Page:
Heart Foundation Recommendations on Dairy Products, Eggs and Meat

The Heart foundation suggested that the dairy products full of fats will not increase the risk of cardiovascular diseases, but excessive consumption of red meat can.

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As per new recommendation provided by the Heart Foundation, a healthy population in Australia can now enjoy cheese, yogurt, and milk full of fats without fearing about the danger of developing cardiovascular diseases. However, the foundation recommends restricting red meat intake to maintain a good condition of their heart.

This latest recommendation has been made by the Heart foundation after a thorough analysis of international and Australian research.

As per research, the use of dairy products was found to have a neutral effect. It neither will increase nor will decrease your risk of heart disease or stroke.

Thus, there was a lack of adequate evidence to advice limiting them in healthy individuals.

In the beginning, the heart foundation advised limiting dairy products full of fats. However, recently the foundation suggested that it was necessary only in people with heart disease, high cholesterol, and type- 2 diabetes.

This was also the first time for which all Australians were recommended to limit their intake of pork, lamb and unprocessed beef to 350g per week, which equals meals containing three lean meals.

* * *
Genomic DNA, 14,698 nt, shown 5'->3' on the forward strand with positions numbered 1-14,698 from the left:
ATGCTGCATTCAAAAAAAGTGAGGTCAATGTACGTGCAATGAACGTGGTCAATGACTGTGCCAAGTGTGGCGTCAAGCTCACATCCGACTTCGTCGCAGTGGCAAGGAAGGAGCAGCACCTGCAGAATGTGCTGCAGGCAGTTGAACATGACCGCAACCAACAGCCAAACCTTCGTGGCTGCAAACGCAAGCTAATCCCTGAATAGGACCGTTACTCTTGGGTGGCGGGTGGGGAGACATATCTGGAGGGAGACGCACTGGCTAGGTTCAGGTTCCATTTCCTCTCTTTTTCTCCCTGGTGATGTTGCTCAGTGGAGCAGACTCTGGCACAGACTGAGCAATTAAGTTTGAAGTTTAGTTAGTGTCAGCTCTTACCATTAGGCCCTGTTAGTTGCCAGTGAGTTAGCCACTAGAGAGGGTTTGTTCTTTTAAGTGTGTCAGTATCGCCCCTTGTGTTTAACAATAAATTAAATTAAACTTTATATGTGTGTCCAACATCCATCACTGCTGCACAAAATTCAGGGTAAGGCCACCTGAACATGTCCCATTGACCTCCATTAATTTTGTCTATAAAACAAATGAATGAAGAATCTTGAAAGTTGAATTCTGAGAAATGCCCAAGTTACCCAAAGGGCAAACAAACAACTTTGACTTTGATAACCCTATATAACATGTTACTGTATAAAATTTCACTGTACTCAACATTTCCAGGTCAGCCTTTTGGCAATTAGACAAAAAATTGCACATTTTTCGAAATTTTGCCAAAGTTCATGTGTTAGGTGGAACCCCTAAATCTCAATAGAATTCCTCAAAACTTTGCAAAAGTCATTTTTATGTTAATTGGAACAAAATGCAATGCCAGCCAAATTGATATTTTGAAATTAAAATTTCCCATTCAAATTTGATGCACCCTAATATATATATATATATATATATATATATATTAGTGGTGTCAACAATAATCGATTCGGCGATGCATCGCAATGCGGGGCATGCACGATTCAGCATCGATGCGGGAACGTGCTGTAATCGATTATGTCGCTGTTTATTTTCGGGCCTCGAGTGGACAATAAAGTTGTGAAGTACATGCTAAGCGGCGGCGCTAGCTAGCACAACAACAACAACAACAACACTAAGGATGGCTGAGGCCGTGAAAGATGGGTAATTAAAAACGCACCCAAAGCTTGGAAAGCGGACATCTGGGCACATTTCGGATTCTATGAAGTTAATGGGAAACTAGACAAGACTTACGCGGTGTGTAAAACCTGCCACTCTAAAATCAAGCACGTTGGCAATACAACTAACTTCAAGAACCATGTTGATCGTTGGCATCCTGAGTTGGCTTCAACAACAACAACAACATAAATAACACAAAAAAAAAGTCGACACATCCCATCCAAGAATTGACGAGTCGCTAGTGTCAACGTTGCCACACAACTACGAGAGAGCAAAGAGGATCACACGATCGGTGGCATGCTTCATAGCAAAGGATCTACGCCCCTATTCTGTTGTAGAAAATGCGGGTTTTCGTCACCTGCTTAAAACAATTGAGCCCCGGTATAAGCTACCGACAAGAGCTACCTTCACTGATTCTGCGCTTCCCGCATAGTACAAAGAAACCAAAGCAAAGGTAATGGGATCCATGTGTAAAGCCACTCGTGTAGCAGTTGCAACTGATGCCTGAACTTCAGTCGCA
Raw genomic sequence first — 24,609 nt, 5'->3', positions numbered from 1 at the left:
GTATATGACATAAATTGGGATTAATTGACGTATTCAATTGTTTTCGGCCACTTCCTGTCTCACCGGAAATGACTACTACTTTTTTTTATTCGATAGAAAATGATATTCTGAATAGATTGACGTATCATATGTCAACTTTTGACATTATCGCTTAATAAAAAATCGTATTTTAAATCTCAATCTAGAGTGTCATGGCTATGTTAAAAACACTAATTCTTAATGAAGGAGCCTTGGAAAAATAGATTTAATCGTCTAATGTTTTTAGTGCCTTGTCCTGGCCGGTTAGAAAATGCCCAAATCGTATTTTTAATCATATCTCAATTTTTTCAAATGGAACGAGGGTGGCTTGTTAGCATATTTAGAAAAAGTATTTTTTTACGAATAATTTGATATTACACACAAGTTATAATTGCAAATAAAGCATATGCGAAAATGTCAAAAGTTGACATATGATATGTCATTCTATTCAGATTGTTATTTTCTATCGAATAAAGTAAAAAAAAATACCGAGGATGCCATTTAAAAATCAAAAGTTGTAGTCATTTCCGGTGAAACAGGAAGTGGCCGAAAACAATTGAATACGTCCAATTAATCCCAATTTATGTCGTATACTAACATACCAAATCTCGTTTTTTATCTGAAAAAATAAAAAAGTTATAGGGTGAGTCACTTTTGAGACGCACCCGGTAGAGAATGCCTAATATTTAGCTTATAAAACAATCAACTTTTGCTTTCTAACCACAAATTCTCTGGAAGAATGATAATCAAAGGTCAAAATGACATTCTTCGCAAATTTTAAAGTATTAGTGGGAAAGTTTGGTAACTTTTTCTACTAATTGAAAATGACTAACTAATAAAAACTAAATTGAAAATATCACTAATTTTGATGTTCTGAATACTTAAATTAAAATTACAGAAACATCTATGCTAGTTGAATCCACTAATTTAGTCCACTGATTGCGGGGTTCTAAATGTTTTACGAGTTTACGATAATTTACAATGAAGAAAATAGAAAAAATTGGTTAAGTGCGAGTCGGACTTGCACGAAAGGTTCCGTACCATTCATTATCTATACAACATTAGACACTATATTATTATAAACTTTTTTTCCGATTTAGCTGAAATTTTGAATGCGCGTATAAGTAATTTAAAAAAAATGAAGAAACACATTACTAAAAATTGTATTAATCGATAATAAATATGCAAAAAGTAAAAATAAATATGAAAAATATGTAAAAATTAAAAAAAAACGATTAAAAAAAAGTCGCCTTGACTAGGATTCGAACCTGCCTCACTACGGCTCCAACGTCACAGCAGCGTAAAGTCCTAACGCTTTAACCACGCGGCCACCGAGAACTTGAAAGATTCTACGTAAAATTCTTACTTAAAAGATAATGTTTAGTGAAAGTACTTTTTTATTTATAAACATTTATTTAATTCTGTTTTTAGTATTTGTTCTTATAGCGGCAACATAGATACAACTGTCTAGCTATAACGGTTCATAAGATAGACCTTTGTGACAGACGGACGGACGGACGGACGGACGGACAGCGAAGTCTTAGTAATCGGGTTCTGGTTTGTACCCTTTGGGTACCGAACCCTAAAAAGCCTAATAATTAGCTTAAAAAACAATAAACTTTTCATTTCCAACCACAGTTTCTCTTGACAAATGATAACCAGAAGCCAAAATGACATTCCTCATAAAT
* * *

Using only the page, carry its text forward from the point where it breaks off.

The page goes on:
The foundation mainly stressed on restricting deli or processed meats, which have been associated with a greater risk of heart disease and other chronic illness.

Weekly eggs limit was also increased in healthy population by the foundation. However, it recommended that individuals having type 2 diabetes should not consume more than seven eggs per week, as increased intake of eggs was connected to a greater incidence of stroke and heart disease. This applied to individuals already suffering from heart disease.

The dietician Sian Armstrong associated with this foundation stated protecting your heart is more important than focusing on a particular food.

She commented “For heart-healthy eating, it’s not just about how many eggs you have a week, or whether you have reduced or full-fat milk. It’s about the whole eating pattern”.

“So we’re encouraging people to look at not just one different food, but what they’re eating over days, weeks and even months.” Finally, the Heart Foundation eventually hoped people in Australia to consume more of plant-based foods, which included plenty of vegetables, whole grains, and fruits in addition to protein-rich sources like fish and other seafood, lentils, beans, and tofu.